Culture and the Arts Entertainment

The spectacular ‘M(anila) Butterfly’

Ibarra C. Mateo


IN the opening scene of the play, Director Kanakan Balintagos swiftly beguiled and bewitched the audience of his own re-imagination, if not reinvention, of Henry David Hwang’s “M Butterfly,” a Jhett Tolentino and Front Row Entertainment-production in Manila.

Those who professionally know the-former Aureus Solito and the-now Kanakan Balintagos comprehend that he is a full-bloodied risk-taker in crafting his works.

The M Butterfly, currently running at the Maybank Performing Arts Theater, can be labeled as one of Balintagos’ most audacious achievements, if not triumphs.

Consider this.

Standing among the sensuous swaths of blackness and soft light lusciously designed by John Batalla, a semi-nude person is gradually illuminated, titillating the mind to wonder if it were Chinese opera singer Song Liling (essayed again by RS Francisco). For a few seconds, the cinematic illusion lingered.

But with a quick turn to face the audience, truth is revealed. It is French diplomat Rene Gallimard (played by Olivier Borten).

This particular scene, which opened the play, sets the tone and texture of the Balintagos’ version of M Butterfly: the tension in the fine fissure between illusion and truth. Real life is replete with truth masquerading as illusion and illusion marketed as truth.

Image courtesy of Front Row Entertainment

M Butterfly also tackles the strain in contradictions inherent in human condition. Was Gallimard in love with Song or was Song just a “fetish object” for him? Was Gallimard enchanted by Song or was he just smitten with the fantasy of playing the role of Pinkerton to Song’s portrayal of a hapless Butterfly?

The above questions are dissected compassionately by Balintagos in his newest play. Scene after scene, Balintagos anointed his M Butterfly with empathy for this is an effective way for the audience to plumb the mysteries and miseries of Gallimard, a man derided by the world and demolished by his unconditional love for Song. Some may say Gallimard was foolish, but anyone who had been in love or had given his or her heart away may disagree wholeheartedly.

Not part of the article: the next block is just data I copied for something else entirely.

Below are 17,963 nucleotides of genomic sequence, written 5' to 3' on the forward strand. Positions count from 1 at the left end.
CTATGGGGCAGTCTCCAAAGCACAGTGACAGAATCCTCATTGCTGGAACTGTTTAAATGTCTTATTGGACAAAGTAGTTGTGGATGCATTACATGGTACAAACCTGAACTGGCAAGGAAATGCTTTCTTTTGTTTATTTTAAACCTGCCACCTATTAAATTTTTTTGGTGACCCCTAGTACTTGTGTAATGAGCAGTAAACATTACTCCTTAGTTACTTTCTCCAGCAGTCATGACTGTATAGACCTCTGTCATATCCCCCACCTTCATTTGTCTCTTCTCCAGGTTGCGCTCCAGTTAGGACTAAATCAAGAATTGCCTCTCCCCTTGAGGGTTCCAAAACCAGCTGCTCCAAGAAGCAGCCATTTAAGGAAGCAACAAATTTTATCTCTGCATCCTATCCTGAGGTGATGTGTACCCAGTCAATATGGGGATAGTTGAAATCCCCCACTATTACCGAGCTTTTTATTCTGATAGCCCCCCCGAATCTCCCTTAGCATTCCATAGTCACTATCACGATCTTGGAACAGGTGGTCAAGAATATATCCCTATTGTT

Briefly, M Butterfly was based on the scandalous affair between French diplomat Bernard Bouriscot and actor and spy Shi Pei Pu, who managed to “fool” the diplomat by presenting himself as a woman, for years while passing on security secrets to the Chinese government. The two first met, and eventually became lovers, in a staging of Puccini’s Madame Butterfly in a opera house in China.

Image courtesy of Front Row Entertainment

In bold and confident strokes, Balintagos majestically tweaked Hwang’s “tragic love story” together with several of the country’s finest artistic and creative ensemble.

Olivier Borten’s Gallimard ripped hearts but was buoyant, and tragic yet exuberant to have known and “possessed” his Butterfly. His final scene was wrenching.

RS Francisco, who shot to prominence 28 years ago as Song opposite Behn Cervantes’ Gallimard in a Tony Mabesa incarnation of M Butterfly, was both fragile and formidable, innocent and worldly, and elegantly feminine and a badass under the guidance of Balintagos.

Pinky Amador’s Helga, dutiful wife of Gallimard, glistened in her understated acting.

Mayen Estañero as Comrade Chin, Suzuki, and Shu Fang displayed dexterity, sometimes stealing scenes in her multiple roles.

Maya Encila as Renee and Pin-up Girl exuded carnality and sultriness, filling the whole stage with her presence. Encila is an intelligent actress who must be seen in more productions.

Soprano opera singer Rica Nepomuceno transposed the audience to the opera house where Gallimard first fell under the spell of Song.

Norman McLeod (Toulon/Judge) and Lee O’Brian (Marc/Pinkerton) exhibited convictions in their roles.

The Kurogos composed of Pheith Iena Ballug, Ullyses Basa, Aira Jay Igarta, Kay Megan Kierulf, and John Paul Ortenero must be commended for their hefty contribution in the success of M Butterfly.

The clever set design by Ohm David featured giant Chinese fans and an almost-barren stage save for a wooden plank which provided extra space for the actors to ascend and descend. The Chinese fans appeared to be lobes of a brain where the mental meanderings of the main characters take place.

John Batalla’s gorgeous lighting deepened the mysteries and sensuousness of M Butterfly.

Eric Pineda’s colorful and magnificent costumes showcased his expertise in blending the East and West, from the formal Chinese gowns to the “Paul Gaultier” black ensemble by Song.

Jethro Joaquin’s sound design, which mixed the ravishing original compositions and poignant adaptations of composer-arranger Joed Balsamo from Madame Butterfly, provided a layered aural dimension to the production. The collaboration between Joaquin and Balsamo for M Butterfly produced some of the most moving scores in Philippine theater this year.

Carissa Adea’s choreography was noteworthy in infusing vigor to the play.

Balintagos’ M(anila) Butterfly should flutter its wings all over Asia and maybe the rest of the world.

(M Butterfly runs until Sept. 30 at the Maybank Performing Arts Theater, BGC Arts Center, Bonifacio Global City. For tickets, call TICKETWORLD at 891-9999. For further inquiries, please contact ISHA GERMENTIL at mobile number 0917- 623 – 3834.)


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Ibarra C. Mateo
A journalist since 1983, Ibarra C. Mateo is also an editor, a researcher, and a communication consultant.

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